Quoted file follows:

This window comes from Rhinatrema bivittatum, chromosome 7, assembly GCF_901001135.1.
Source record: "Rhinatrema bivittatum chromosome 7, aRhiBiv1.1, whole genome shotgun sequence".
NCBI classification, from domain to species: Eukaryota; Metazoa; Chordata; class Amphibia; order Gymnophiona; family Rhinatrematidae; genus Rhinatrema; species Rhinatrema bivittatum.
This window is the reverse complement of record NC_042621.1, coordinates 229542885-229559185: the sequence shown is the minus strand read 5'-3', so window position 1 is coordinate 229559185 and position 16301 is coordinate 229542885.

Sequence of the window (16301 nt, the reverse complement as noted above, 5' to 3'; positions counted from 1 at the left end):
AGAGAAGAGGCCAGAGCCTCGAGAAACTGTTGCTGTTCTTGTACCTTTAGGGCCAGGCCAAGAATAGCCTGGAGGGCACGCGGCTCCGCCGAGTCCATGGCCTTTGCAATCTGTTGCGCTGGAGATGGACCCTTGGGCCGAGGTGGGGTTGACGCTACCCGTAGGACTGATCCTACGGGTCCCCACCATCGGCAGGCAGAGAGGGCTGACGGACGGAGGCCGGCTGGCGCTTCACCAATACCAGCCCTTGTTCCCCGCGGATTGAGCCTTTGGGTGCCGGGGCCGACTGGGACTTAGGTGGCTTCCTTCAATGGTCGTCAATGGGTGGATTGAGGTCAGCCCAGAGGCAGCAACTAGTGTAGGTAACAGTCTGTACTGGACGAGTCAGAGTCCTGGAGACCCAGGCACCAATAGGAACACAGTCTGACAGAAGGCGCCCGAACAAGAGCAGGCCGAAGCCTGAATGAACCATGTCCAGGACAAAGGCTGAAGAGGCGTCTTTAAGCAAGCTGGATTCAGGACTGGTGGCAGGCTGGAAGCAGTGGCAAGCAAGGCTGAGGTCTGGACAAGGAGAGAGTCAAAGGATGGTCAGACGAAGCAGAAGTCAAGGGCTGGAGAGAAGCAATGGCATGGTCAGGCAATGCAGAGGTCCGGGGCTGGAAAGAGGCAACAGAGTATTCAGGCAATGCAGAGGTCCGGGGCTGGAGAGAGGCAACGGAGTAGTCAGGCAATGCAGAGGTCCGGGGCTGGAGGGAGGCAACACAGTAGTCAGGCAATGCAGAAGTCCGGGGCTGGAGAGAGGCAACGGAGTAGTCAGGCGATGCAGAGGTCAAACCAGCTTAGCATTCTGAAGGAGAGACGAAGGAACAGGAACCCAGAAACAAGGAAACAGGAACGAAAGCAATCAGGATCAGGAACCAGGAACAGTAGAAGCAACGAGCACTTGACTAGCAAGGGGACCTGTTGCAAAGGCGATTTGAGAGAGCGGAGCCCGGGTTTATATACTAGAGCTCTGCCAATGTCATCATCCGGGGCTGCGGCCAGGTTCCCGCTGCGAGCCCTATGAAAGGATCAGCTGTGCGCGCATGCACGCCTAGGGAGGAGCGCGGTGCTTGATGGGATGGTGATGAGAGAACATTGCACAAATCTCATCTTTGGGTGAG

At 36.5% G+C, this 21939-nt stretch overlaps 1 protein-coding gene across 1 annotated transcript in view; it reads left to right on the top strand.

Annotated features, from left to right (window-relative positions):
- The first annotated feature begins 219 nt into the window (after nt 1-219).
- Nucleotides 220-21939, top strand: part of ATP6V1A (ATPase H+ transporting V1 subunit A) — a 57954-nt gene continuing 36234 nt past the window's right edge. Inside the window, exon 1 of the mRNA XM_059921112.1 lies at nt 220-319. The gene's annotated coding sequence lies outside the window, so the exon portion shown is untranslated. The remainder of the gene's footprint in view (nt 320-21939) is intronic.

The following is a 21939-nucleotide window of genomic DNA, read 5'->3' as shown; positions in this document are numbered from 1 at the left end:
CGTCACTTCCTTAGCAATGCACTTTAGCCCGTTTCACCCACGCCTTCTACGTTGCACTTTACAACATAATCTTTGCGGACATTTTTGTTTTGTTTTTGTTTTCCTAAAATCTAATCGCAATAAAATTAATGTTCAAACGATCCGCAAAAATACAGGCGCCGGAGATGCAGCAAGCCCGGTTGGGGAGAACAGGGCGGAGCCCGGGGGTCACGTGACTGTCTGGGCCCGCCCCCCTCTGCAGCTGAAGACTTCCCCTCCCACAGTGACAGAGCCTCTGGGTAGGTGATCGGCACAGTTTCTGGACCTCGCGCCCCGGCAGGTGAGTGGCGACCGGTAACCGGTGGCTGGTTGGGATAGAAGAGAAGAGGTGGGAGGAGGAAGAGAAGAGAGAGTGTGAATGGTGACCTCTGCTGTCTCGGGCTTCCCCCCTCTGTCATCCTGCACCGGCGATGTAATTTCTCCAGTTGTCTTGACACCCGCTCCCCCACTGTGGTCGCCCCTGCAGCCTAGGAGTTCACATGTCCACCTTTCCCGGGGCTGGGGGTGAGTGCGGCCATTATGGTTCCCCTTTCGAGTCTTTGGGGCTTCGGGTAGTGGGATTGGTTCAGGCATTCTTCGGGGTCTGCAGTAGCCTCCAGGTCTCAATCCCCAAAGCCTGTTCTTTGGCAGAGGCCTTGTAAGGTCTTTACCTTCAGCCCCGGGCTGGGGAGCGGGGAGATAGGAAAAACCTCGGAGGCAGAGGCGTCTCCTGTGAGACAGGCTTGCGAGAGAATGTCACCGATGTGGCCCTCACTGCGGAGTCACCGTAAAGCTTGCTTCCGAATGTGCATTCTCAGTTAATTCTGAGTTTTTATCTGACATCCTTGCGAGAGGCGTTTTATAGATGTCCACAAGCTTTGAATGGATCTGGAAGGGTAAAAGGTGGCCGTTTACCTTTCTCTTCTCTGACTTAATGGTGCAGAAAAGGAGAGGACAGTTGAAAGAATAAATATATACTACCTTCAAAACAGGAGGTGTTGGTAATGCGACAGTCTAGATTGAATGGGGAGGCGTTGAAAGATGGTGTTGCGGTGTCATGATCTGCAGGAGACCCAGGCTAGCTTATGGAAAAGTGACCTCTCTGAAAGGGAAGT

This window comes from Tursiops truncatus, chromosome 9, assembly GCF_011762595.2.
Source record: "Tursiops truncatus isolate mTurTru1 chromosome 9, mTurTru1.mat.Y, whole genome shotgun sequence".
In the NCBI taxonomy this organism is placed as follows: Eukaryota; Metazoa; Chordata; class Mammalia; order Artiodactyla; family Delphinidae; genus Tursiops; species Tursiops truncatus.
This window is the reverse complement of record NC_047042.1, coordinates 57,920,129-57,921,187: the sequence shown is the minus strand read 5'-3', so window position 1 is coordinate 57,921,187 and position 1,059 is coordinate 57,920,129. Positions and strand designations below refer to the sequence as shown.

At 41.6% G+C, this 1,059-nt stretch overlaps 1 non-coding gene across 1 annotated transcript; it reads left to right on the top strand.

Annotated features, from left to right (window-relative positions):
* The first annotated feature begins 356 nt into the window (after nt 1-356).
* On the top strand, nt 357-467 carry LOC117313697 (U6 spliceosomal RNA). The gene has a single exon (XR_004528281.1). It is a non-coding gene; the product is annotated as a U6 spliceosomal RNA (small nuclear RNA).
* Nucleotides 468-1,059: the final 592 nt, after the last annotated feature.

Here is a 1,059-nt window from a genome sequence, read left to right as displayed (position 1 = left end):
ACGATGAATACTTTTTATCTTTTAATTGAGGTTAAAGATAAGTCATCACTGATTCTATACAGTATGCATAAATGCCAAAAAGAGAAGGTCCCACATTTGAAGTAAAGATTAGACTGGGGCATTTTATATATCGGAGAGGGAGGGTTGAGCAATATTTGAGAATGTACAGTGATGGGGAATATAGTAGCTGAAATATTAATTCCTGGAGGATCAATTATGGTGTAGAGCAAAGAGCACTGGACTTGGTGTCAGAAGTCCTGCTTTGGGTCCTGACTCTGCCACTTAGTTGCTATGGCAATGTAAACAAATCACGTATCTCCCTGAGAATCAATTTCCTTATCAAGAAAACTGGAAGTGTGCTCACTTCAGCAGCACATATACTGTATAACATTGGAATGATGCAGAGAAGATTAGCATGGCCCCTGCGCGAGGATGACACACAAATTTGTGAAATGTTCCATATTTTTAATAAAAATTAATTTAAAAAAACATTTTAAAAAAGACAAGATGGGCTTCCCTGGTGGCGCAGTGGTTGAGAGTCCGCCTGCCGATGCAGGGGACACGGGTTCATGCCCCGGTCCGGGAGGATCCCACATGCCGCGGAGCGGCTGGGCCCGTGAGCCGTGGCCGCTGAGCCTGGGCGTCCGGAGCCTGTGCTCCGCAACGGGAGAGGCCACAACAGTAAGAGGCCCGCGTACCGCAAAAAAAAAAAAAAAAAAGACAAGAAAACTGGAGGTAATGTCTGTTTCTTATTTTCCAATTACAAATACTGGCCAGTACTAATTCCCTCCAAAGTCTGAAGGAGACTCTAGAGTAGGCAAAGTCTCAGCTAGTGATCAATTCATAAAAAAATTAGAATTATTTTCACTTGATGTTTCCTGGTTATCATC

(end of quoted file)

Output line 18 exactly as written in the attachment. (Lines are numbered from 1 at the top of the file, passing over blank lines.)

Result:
Annotated features, from left to right (window-relative positions):